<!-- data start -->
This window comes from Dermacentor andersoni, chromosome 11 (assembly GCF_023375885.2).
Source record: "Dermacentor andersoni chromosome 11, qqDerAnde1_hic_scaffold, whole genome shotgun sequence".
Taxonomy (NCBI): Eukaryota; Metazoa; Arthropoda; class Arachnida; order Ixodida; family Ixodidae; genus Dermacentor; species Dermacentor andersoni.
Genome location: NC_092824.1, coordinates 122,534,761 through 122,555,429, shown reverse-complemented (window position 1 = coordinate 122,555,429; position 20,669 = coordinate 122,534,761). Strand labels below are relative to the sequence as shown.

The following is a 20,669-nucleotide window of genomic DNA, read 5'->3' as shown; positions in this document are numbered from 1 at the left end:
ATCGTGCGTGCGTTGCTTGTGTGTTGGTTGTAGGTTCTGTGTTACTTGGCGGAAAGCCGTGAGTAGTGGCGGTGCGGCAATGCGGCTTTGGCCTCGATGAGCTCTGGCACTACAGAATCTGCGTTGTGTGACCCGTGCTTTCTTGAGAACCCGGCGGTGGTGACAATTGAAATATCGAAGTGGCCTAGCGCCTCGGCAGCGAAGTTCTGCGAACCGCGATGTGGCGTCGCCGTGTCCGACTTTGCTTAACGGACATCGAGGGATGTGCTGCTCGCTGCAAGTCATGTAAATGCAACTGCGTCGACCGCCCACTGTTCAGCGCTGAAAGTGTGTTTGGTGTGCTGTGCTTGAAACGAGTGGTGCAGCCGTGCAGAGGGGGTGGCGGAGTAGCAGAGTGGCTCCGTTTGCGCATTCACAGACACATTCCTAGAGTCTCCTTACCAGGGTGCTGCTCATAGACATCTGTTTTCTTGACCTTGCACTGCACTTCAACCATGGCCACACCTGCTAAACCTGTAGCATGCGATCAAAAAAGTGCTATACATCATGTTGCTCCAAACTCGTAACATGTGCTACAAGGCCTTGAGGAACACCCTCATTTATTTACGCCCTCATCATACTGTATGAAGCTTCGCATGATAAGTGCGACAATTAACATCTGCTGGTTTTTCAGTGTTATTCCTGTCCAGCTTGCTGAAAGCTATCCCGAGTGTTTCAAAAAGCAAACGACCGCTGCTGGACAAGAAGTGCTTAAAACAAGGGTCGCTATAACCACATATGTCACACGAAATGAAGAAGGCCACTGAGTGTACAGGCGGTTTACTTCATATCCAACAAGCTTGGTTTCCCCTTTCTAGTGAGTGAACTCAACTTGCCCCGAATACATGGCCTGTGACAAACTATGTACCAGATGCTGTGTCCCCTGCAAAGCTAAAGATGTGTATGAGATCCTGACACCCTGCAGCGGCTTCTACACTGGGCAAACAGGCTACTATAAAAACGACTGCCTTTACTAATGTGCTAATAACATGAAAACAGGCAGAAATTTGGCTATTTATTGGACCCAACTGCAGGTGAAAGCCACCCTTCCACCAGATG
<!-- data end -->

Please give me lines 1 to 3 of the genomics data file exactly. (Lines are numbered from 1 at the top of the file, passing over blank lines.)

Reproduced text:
This window comes from Dermacentor andersoni, chromosome 11 (assembly GCF_023375885.2).
Source record: "Dermacentor andersoni chromosome 11, qqDerAnde1_hic_scaffold, whole genome shotgun sequence".
Taxonomy (NCBI): Eukaryota; Metazoa; Arthropoda; class Arachnida; order Ixodida; family Ixodidae; genus Dermacentor; species Dermacentor andersoni.